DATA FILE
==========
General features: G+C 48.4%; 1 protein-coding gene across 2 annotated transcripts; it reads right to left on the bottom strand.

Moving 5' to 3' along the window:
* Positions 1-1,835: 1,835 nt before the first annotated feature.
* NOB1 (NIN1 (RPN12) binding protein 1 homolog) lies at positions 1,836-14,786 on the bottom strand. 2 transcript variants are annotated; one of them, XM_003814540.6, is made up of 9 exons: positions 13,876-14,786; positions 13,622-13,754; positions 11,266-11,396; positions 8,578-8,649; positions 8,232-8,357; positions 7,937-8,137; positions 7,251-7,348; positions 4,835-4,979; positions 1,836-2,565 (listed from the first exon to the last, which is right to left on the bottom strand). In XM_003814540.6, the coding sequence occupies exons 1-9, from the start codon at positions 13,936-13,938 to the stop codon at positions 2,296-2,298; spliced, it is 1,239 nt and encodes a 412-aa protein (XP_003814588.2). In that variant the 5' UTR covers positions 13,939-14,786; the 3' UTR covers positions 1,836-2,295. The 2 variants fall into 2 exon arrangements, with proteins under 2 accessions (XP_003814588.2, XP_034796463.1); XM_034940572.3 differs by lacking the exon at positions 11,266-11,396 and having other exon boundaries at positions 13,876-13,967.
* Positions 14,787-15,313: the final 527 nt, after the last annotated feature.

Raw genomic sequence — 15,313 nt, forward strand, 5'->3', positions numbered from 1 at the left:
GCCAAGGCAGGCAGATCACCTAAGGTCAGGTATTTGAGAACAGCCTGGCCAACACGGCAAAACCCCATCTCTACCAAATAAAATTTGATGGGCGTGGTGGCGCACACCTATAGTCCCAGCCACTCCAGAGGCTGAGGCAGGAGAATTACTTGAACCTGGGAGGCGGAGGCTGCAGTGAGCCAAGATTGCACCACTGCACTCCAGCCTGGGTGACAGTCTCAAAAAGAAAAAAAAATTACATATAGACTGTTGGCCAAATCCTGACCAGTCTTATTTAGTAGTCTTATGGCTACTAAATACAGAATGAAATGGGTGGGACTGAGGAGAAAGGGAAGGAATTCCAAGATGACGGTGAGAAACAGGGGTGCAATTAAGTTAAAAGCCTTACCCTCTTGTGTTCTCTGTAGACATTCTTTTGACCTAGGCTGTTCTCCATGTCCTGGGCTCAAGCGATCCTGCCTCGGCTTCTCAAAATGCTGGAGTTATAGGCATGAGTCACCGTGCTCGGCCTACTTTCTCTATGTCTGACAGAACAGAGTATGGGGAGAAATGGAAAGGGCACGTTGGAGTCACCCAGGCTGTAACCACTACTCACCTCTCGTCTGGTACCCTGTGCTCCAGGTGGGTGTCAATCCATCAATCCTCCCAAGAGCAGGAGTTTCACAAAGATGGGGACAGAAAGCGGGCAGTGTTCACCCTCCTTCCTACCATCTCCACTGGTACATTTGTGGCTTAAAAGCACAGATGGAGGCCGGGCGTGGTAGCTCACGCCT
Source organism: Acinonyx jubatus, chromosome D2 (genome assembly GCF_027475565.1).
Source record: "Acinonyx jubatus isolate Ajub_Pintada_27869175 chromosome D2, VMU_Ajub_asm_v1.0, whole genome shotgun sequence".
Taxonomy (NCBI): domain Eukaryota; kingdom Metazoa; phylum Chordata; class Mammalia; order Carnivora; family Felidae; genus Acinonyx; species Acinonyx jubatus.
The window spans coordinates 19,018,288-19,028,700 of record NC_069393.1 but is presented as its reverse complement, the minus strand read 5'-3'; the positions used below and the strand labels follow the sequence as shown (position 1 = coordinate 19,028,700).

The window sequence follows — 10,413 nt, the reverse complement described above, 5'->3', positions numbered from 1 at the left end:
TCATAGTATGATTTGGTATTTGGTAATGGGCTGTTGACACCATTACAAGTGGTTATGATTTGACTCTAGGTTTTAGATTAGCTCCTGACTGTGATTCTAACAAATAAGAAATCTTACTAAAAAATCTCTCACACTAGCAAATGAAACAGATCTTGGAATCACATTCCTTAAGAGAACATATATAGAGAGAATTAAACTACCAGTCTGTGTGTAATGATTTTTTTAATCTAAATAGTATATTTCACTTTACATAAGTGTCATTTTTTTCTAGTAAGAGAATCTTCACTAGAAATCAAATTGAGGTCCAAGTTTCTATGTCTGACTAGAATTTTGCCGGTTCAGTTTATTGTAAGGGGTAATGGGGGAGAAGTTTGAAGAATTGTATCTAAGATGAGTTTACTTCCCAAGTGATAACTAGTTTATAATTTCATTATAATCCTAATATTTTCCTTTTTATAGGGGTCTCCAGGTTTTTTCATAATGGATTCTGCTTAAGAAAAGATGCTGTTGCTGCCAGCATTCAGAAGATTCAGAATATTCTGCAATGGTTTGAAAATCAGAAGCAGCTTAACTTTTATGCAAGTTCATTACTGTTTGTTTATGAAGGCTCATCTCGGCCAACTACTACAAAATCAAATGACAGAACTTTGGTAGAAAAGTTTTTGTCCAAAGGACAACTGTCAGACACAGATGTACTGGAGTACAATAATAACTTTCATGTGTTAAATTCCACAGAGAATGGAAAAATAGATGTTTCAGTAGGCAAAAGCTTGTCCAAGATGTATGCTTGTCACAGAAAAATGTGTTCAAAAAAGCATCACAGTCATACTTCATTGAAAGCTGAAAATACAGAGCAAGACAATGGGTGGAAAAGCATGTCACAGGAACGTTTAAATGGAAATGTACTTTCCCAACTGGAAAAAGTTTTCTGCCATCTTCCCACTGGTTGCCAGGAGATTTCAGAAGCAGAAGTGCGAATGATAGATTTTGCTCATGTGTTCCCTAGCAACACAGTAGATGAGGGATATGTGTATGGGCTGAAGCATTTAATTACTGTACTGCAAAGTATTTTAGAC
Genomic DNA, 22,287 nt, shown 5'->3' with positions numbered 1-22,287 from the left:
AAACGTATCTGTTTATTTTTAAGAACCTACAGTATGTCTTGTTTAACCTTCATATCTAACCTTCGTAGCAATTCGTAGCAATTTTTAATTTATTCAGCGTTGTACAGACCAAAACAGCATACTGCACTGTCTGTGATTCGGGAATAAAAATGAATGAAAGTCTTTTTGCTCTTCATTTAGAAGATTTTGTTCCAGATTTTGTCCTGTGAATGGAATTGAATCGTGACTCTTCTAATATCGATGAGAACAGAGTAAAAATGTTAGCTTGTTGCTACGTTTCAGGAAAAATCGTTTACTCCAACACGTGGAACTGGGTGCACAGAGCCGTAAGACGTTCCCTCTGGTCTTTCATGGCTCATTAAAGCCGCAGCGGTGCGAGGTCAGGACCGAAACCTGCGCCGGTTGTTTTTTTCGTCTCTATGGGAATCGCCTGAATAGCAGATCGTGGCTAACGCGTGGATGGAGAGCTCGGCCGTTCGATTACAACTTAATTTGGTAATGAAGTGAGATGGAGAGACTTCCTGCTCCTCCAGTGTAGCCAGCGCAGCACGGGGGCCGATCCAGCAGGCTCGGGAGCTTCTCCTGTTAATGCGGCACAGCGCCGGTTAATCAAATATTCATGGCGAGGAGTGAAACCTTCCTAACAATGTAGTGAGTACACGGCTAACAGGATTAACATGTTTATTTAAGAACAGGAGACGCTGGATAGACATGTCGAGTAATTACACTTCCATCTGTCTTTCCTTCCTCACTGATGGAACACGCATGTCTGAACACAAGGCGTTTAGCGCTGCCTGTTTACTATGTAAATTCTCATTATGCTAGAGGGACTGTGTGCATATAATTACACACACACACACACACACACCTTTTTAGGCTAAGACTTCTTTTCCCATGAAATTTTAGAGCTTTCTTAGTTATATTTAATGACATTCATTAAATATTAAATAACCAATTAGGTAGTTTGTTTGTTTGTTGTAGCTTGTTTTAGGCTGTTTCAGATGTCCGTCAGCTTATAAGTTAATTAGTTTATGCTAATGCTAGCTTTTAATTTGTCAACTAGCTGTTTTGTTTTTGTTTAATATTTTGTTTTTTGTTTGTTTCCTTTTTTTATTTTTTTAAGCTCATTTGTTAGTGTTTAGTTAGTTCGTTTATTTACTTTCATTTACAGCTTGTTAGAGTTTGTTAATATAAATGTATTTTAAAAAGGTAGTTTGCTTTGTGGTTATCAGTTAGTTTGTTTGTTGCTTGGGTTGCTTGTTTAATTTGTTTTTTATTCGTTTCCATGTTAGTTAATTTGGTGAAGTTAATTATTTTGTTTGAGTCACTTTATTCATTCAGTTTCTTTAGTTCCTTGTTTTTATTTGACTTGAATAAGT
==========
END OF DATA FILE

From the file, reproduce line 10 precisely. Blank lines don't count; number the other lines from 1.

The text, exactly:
Taxonomy (NCBI): domain Eukaryota; kingdom Metazoa; phylum Chordata; class Mammalia; order Carnivora; family Felidae; genus Acinonyx; species Acinonyx jubatus.